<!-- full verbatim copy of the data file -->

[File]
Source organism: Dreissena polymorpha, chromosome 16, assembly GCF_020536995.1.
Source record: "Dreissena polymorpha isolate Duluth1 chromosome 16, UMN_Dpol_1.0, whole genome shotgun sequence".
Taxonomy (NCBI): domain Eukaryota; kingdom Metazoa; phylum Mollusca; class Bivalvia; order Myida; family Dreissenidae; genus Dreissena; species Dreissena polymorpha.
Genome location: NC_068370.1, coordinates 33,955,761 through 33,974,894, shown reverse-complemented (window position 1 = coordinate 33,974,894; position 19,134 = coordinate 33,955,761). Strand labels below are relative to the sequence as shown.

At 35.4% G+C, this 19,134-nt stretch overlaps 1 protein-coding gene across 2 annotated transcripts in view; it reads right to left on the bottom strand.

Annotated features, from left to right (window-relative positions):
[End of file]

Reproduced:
Source organism: Dreissena polymorpha, chromosome 16, assembly GCF_020536995.1.
Source record: "Dreissena polymorpha isolate Duluth1 chromosome 16, UMN_Dpol_1.0, whole genome shotgun sequence".
Taxonomy (NCBI): domain Eukaryota; kingdom Metazoa; phylum Mollusca; class Bivalvia; order Myida; family Dreissenidae; genus Dreissena; species Dreissena polymorpha.
Genome location: NC_068370.1, coordinates 33,955,761 through 33,974,894, shown reverse-complemented (window position 1 = coordinate 33,974,894; position 19,134 = coordinate 33,955,761). Strand labels below are relative to the sequence as shown.

At 35.4% G+C, this 19,134-nt stretch overlaps 1 protein-coding gene across 2 annotated transcripts in view; it reads right to left on the bottom strand.

Annotated features, from left to right (window-relative positions):